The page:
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# Vector Question

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Okay, I have a vector set up like this...
vector<c*> list;

c* _j = new c;
c** j = &_j;

list.push_back(*j);


When "list" is destroyed, do all of the nodes in "list" free the memory of what they're pointing to?

No.

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std::vector cleans up the things that it allocates. It didn't allocate the c's pointed at by the c*'s, so those are your responsibility.

This is a good thing. If it behaved the other way, then (a) you wouldn't be able to instantiate a vector of non-pointers, because the destructor wouldn't be valid - you can't delete non-pointers; (b) client code would double-delete and thus crash and burn if it tried to delete the things it allocated, which is what it should normally do.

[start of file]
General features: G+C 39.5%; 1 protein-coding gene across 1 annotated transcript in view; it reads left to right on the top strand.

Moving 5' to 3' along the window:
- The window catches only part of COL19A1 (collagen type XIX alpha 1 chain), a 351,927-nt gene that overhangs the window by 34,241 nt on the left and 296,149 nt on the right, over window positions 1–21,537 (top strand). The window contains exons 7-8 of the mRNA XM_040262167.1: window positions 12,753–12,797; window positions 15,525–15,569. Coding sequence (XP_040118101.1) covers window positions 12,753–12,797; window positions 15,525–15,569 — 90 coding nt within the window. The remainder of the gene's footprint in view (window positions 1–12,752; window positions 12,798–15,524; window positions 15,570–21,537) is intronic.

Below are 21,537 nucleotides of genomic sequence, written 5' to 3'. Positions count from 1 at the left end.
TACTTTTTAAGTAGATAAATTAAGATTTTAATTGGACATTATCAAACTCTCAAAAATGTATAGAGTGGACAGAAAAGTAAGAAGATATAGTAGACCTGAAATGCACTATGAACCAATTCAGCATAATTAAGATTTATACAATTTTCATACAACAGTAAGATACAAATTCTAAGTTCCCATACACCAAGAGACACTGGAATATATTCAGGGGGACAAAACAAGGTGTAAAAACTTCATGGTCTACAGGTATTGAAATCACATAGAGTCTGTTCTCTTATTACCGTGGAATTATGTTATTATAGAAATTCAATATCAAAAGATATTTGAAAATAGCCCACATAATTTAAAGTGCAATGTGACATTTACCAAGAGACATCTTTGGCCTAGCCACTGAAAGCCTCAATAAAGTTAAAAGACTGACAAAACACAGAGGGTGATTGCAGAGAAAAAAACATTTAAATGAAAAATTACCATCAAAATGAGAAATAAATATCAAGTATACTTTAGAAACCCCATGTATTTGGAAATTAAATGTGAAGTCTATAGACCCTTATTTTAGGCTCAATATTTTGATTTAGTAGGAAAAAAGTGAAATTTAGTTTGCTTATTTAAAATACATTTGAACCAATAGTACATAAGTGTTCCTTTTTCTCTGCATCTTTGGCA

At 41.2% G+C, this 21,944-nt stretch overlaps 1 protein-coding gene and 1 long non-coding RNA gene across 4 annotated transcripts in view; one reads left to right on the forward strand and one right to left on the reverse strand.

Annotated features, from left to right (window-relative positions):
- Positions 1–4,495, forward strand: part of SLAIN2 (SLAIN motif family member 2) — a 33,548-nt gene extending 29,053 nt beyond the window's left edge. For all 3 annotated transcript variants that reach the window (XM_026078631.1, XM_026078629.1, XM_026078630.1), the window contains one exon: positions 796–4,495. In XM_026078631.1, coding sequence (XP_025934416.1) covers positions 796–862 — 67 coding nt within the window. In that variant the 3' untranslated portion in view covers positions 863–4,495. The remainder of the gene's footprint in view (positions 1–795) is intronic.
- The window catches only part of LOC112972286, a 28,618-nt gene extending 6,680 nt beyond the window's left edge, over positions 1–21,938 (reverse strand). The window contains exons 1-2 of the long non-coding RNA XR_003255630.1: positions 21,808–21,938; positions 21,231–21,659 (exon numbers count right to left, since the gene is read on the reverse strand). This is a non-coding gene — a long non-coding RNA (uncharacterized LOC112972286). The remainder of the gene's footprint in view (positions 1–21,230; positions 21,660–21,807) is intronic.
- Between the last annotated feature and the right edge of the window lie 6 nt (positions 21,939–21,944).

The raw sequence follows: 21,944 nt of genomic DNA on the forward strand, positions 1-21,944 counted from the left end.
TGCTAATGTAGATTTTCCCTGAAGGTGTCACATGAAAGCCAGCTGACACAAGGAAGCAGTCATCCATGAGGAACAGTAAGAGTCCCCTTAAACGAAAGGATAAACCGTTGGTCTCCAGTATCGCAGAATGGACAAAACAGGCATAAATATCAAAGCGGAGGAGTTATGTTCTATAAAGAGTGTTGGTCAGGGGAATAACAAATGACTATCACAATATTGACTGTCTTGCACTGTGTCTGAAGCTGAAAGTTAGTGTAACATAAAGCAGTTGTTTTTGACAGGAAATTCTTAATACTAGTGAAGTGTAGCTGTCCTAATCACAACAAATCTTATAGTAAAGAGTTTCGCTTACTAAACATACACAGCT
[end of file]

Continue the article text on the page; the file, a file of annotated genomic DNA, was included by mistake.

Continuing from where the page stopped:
You should normally *not* make a vector of pointers. If you do need it for some reason, then consider the reason, and choose a solution from below:

- Ignore it; you're storing "non-owning" pointers to things ("weak references"), and you already have code in place that cleans up what needs to be cleaned up. Although you might be better off with some kind of handle class instead (say for example that your vector of pointers represents a "subset" or "view" of a larger vector of objects, by referencing the elements of the large vector rather than holding copies; then you might make a handle class which contains a pointer to the large vector itself, plus an integer index. Or maybe you would instead decide to store the big collection as a std::map, and then make std::vectors - or std::sets - of key values.)

- Use a Boost ptr_container, such as boost::ptr_vector.

- Use a normal vector of "smart pointer" objects, such as std::vector<boost::shared_ptr<c> >.

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Quote:
 Original post by Zahlman- Use a normal vector of "smart pointer" objects, such as std::vector >.

To the OP: there's a brief introduction to them in section 5 of Using Modern C++ to Eliminate Memory Problems.